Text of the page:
Thursday, February 18, 2010
On staying off John’s LawnPosted by John Barten
I get where John Sickels is coming from. I echo some of his sentiments, some of his hesitancy to embrace the newest of the new in today’s metrics. I feel a little bit over my skis in today’s sabermetric community.
I may write for a sabermetrics-focused website, but like Sickels my training is distinctly non-math related. I work as a broadcast engineer for a television station, My college degree is in Electronic Media, which most schools call Mass Media. I spent many more days in college sitting behind an audio board, editing video, or trying to sound less wooden than I normally do when introducing a smooth jazz track for the student radio station than I ever did assembling and sorting spreadsheets. When my wife recently took a statistics class that is a requirement for the college degree she is pursuing, I was only a small help.
You will not find me building my own new metric. It isn’t in my skill set. Fortunately it is not the reason Dave Studeman keeps me around. My role here is to write relatively lightweight, fun to read articles, mostly highlighting the game’s weird outliers and poking fun the metrics we still see listed in the paper and have been around since US presidents wore full beards. It is low hanging fruit, but I enjoy it. I started writing the Awards because it was an article that I wanted to read and nobody was doing it at that time.
So with all that being said, it probably comes as little surprise that when a website rolls out a new statistic, I generally follow along pretty well during the introduction and I can generally glean a bit from the conclusion, but get a little glazed over in the middle section because I lack the math chops to grasp all of the methodology. As we have collectively gotten more sophisticated in our metrics, my outlook has slowly morphed to reflect what I feel about most medical information. I know what the kidney’s job is, but I would look awfully stupid if you asked me for specifics about the mechanisms that filter toxins from the blood. And I think at a certain level, I think that is fine with everybody involved.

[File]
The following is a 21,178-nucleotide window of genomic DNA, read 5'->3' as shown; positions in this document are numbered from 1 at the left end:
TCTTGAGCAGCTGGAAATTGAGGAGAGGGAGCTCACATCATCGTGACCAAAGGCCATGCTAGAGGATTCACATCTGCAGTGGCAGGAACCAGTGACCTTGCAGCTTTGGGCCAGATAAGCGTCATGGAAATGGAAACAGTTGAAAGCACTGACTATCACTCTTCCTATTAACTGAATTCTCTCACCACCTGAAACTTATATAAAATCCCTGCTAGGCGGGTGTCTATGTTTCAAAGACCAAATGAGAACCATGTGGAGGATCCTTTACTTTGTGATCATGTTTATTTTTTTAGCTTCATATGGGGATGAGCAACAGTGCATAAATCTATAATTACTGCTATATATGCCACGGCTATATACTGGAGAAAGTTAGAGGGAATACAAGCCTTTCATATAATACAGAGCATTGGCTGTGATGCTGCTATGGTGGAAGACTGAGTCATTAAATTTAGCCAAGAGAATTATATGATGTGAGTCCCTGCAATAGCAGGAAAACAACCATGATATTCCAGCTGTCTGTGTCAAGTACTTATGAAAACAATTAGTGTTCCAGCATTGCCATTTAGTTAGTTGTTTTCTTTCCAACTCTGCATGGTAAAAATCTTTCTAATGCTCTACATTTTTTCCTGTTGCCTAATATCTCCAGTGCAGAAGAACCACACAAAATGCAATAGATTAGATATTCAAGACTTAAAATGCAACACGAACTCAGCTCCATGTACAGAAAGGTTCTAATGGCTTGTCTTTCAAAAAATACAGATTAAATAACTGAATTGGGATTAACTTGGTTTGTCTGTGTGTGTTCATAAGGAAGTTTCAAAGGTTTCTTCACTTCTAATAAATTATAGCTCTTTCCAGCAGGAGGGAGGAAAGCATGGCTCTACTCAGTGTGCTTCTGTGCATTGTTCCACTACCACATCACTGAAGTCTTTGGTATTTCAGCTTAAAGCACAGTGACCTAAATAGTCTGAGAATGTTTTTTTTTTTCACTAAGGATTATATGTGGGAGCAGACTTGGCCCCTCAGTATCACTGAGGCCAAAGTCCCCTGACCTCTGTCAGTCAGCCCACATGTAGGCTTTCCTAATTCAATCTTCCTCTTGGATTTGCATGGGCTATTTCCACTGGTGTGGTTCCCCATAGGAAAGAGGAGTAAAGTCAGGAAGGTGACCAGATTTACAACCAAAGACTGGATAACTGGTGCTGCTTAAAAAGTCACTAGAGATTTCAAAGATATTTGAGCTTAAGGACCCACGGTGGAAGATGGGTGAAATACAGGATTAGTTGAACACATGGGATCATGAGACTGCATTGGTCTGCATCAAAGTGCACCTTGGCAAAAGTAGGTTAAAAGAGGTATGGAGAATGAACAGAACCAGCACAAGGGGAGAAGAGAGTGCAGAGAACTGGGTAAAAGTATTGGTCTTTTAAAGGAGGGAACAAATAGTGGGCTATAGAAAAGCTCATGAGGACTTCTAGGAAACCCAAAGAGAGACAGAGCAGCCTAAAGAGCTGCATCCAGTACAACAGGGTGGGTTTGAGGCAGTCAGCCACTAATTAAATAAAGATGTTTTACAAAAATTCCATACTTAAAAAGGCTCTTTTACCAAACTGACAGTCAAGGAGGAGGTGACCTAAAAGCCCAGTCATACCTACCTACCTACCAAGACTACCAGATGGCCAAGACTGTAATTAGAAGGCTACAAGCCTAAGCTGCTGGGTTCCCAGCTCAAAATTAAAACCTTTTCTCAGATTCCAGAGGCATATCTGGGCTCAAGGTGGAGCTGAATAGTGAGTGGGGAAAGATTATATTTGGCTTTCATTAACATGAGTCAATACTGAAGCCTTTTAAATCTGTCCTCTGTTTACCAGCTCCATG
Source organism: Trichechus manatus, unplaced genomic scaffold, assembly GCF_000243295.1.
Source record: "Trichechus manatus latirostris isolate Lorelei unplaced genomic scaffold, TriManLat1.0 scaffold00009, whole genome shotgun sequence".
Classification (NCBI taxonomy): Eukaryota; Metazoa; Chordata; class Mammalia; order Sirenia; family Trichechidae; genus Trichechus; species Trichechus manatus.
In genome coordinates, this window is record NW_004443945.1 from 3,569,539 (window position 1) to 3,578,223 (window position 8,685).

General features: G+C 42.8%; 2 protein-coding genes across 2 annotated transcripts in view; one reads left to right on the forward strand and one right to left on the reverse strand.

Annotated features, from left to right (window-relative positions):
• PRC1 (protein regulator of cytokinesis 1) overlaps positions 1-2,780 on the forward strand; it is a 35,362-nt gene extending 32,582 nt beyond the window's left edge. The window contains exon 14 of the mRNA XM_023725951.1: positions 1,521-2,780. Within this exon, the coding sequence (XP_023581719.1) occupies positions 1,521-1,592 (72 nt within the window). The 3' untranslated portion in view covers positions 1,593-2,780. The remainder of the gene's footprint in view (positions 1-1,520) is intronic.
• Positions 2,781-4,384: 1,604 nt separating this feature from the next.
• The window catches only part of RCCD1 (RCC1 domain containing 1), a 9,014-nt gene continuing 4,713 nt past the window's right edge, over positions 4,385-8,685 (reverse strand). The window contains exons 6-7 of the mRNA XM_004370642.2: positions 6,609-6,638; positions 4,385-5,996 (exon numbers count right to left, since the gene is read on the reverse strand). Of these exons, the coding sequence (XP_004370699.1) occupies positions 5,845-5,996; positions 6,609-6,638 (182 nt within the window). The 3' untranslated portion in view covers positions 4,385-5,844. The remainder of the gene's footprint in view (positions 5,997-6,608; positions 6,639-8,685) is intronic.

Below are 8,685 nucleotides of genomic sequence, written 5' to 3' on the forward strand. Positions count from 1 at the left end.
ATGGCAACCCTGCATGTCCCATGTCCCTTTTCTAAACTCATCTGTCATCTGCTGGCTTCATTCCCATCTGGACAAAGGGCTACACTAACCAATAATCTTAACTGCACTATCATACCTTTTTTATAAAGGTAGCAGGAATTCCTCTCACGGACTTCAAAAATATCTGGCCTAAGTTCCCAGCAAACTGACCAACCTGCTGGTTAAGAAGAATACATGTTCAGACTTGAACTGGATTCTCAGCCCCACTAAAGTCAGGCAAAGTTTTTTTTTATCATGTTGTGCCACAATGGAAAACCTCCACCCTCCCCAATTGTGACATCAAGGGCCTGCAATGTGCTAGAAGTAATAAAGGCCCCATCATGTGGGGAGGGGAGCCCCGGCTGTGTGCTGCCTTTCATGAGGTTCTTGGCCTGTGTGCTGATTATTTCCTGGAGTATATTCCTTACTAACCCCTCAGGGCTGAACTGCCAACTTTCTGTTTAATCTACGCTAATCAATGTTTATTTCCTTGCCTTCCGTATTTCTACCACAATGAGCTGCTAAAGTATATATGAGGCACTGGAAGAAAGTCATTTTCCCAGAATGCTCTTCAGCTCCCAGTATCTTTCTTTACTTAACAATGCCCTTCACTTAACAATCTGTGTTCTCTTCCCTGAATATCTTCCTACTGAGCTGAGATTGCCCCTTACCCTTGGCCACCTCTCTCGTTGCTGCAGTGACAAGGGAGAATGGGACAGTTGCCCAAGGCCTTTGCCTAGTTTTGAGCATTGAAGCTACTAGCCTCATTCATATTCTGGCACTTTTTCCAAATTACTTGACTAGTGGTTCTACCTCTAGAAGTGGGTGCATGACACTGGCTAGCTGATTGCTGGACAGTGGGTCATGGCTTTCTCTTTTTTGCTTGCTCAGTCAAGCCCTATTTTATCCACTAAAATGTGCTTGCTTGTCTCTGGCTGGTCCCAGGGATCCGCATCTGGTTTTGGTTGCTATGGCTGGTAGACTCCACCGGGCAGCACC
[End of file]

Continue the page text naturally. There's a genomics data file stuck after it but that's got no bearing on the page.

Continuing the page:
I don’t begrudge people who want to improve on existing metrics and factor in new knowledge to produce more precision. As we learn and as more tools become available, we should refine our methods of measuring the game. We can’t stand still. I support those efforts and the websites who work on this effort both rhetorically and monetarily.
That being said, I ask for two things from those who build new metrics. One, have patience with those who share your sensibilities, but not necessarily your skill set. And two, when you introduce a new metric or write a piece of analysis based thereon, make it a point to go out of your way to write for both the math majors and laypersons alike. Do your best to explain in simple terms how you are improving on previous efforts, how you are looking at a problem in a different way. Make sure everybody can grasp the intro and the conclusion, even if the middle section is a bit of a blur. I would wager that how well these concerns are addressed has a significant effect on how much traction a specific metric holds the attention of the saber-friendly public.
John Barten writes the THT Awards weekly feature. Please send suggestions, comments, corrections, and input to his email address. Follow him on Twitter at JohnMBarten